• 0 avatar
            FreedMike

            Well, there’s a reason Olds went out of business…

          • 0 avatar

            Was there a Toronado Touring, or was that the Caliente? Not aware of what the Riviera sporty model was called either. Surely none of them got modified to the extent of the Eldorado Touring Coupe.

          • 0 avatar
            PrincipalDan

            @Corey

            I can’t recall which years their was theoretically a base on brougham Toronado, I doubt any dealers stocked them. Here’s the lineup I remember.

            Toronado
            Toronado Brougham
            Toronado Caliente

            The Rivera was available in a T-type variant with the early turbo 3.8 V6

            I really liked the E-bodys up until the mid 80s downsizing. Although my Dad really wanted a Toronado Trofeo back when Harry Belefonte was shilling for them.

          • 0 avatar

            Ah T-type, that’s it. Can’t believe I forgot that one.

          • 0 avatar
            28-Cars-Later

            @Dan

            You missed XSC which seems to be the trim only equivalent of the T-type minus Our Lord.

            “in addition to the base Toronado Brougham, various trim packages were available under the XSC (1980–81) and Caliente (1984–85) names were offered along with choices of velour, leather upholstery, even sueded leather inserts and digital instrumentation. The XSC offered individual front bucket seats, as opposed to the traditional split bench front seat usually installed. The third-generation Toronado was also made into convertibles by the American Sunroof Company, with a power-operated cloth top. Reclining backrests were an option.[24]”

          • 0 avatar
            FreedMike

            I think the Caliente was their version of an Eldo Biarritz. I seemed to remember there was some kind of sportier Toronado, but apparently they didn’t bring one on the 79-85 model. Full bro-ham.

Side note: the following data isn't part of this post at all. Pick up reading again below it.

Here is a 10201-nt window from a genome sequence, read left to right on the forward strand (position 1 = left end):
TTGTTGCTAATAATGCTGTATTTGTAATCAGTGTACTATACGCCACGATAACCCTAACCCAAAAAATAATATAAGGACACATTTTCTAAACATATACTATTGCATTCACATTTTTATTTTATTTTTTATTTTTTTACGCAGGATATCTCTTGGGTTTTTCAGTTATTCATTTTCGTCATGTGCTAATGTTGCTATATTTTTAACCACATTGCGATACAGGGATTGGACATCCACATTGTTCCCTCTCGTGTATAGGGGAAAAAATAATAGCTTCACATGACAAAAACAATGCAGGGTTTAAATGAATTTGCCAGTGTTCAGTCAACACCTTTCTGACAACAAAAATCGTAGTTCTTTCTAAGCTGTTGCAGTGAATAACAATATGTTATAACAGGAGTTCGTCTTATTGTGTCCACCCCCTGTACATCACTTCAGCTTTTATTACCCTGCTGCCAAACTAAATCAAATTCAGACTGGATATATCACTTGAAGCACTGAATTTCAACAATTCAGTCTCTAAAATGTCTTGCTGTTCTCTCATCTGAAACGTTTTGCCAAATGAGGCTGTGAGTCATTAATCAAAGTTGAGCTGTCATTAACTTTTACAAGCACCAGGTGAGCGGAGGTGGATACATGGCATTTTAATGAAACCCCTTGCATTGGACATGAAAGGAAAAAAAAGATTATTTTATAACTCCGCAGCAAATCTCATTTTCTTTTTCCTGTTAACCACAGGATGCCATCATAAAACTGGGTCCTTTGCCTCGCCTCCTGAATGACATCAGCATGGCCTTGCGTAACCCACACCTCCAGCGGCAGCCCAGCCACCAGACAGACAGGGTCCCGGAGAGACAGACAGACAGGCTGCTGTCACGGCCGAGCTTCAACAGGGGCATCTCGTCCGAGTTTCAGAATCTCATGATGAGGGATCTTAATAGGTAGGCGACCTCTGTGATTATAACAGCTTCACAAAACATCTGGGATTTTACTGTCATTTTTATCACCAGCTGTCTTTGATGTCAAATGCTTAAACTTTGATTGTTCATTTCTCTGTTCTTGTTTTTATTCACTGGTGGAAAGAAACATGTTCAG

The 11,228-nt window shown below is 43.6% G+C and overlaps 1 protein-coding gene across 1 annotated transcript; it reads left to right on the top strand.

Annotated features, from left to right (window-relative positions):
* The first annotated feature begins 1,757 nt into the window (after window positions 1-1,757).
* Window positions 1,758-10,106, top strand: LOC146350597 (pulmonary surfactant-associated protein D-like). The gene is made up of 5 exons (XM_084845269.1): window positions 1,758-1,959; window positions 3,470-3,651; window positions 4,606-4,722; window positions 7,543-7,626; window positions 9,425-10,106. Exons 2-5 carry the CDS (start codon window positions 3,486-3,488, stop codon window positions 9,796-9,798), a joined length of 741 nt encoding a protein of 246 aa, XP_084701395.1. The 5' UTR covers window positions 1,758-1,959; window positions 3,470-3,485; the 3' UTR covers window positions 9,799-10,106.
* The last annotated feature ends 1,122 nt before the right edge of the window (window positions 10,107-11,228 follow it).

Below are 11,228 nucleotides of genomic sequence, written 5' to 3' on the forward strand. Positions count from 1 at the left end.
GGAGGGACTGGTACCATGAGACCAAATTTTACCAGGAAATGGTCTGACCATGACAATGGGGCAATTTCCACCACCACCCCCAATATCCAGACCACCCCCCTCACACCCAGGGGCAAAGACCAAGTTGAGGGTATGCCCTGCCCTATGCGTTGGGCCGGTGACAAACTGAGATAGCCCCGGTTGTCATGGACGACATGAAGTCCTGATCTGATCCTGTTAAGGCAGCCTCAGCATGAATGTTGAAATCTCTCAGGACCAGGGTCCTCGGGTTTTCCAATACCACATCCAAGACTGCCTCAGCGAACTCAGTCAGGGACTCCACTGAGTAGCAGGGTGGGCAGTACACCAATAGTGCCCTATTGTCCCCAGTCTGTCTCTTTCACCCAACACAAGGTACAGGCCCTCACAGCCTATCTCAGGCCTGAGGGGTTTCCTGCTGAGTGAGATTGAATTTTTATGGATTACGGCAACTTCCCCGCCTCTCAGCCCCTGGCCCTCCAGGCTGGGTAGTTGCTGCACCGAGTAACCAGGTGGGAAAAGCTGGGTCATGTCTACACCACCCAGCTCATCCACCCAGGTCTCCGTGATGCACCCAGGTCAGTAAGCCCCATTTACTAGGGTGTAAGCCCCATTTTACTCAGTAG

Dan’s right…the performance variants were the T-type Riv and ETC.

          • 0 avatar
            SilverCoupe

            The sporty versions of early Rivieras were called “Gran Sports,” or GS.

        • 0 avatar
          skor

          The original 1966 Toronado had none of that, it was a strikingly beautiful car, and restored examples turn heads to this day.

        • 0 avatar
          28-Cars-Later

          Pillow seats still are elegant, but agreed on the wheelcovers, and agree carriage roofs do not mesh well with blobby wind tunnel designs.

          • 0 avatar
            Waterview

            Work with me guys. I get that some of the styling cues lack contemporary appeal, but what car can you buy today that offers “elegance”? The S-Class is probably the closest, and the Continental is an attempt. I just don’t think the 7-Series or A8 offer elegance. Technological wizardry, perhaps, but not elegance.

          • 0 avatar

            I think the S-Coupe is bordering on elegance.
            https://res.cloudinary.com/carsguide/image/upload/f_auto,fl_lossy,q_auto,t_cg_hero_large/v1/editorial/Mercedes-Benz-S-Class_Coupe_2015-5.jpg